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Meters are Too Variable

By David Mendosa

Last Update: December 28, 2005

Researchers at the U.S. Centers for Disease Control and Prevention in Atlanta just finished their first study of blood glucose meters. They found that meters can vary significantly.

Strips are a big source of variability

They picked the five biggest selling meters in 2001, when they started this research. But the study didn’t rate those meters — the MediSense Precision, Ascencia Dex, Prestige Smart System, OneTouch Ultra, and Accu-Chek Advantage, says research chemist Dr. Mary Kimberly. She is the primary author of the article that the journal Clinica Chimica Acta will publish later in 2006. Their report is currently in press.

“The study was designed to see if there was a need for standardization,” Dr. Kimberly told me. Consequently, the study didn’t rate the meters, and she said she couldn’t tell me.

The researchers found a lot of variability — differences in repeated tests — among blood glucose meters and concluded that we do need standardization to reduce it. They primarily evaluated precision, the ability to give similar readings on successive tests of the same blood sample.

They didn’t study just meters. They also studied test strips that the meters use and found that the strips were a big source of variability.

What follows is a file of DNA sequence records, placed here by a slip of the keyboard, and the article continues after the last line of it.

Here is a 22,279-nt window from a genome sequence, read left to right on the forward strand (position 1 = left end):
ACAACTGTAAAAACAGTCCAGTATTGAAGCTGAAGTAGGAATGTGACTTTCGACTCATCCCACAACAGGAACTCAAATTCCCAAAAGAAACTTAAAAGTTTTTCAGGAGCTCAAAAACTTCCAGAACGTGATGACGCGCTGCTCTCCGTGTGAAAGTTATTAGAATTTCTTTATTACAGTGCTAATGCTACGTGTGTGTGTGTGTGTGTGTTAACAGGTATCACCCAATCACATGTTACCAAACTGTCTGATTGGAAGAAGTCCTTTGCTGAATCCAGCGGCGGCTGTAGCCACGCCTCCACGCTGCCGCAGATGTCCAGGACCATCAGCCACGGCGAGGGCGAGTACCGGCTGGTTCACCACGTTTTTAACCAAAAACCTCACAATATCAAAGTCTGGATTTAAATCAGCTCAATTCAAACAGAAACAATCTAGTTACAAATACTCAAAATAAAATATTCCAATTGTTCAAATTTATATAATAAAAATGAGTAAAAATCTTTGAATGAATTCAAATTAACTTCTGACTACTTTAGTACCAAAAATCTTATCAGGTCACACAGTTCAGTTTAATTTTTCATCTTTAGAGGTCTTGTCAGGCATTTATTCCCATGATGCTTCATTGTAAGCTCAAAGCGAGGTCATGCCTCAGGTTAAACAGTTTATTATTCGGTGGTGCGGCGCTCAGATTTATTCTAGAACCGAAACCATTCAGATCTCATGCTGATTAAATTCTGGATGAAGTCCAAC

“In our analysis the age of the strip lot had a lot to do with meter variability,” Dr. Kimberly says. “It is very important not to use expired strips,” she told me.

“But the variability among monitors can come from sources as well,” Dr. Kimberly says. “Use of different accuracy points is a source of variation among meters.”

Accuracy is simply the closeness of agreement with the true value. The problem with accuracy is that different lab standards or reference methods can provide different accuracy points.

“Just because a meter agrees with a specific reference method doesn’t mean that it’s accurate, unless that reference method is traceable to an appropriate higher order standard,” she says. That’s precisely what’s missing in any attempt to determine meter accuracy.

We lack standardization because we don’t have agreement yet on what our blood glucose numbers are based on. The article says that we don’t have that standardization yet for capillary whole blood, which meters use. Dr. Kimberly told me that the study didn’t look at accuracy, because the reference system isn’t completely developed.

Who’s going to do that? CDC has developed a whole blood reference method, but a whole blood reference material is still lacking. She says that the U.S. National Institute of Standards and Technology usually develops reference materials for blood and is likely to develop the capillary whole blood standard. It looks like I will be reporting on their work in a future column.

The HemoCue Standard
This CDC study of meter variability screened participants with a HemoCue 201 meter. It’s the gold standard meter, but only health care professionals can buy it. Still, about three years ago I got one from HemoCue, a Swedish company, and wrote about it then.

The company told me at that time that they would eventually have a meter for the U.S. home market. The CDC study reminded me to contact HemoCue again.

I learned that the company has just introduced its home meter in Sweden and that they and their meter are coming here soon. When I meet with them, I will report on it here. 

This article originally appeared in Diabetes Health, January 2006.

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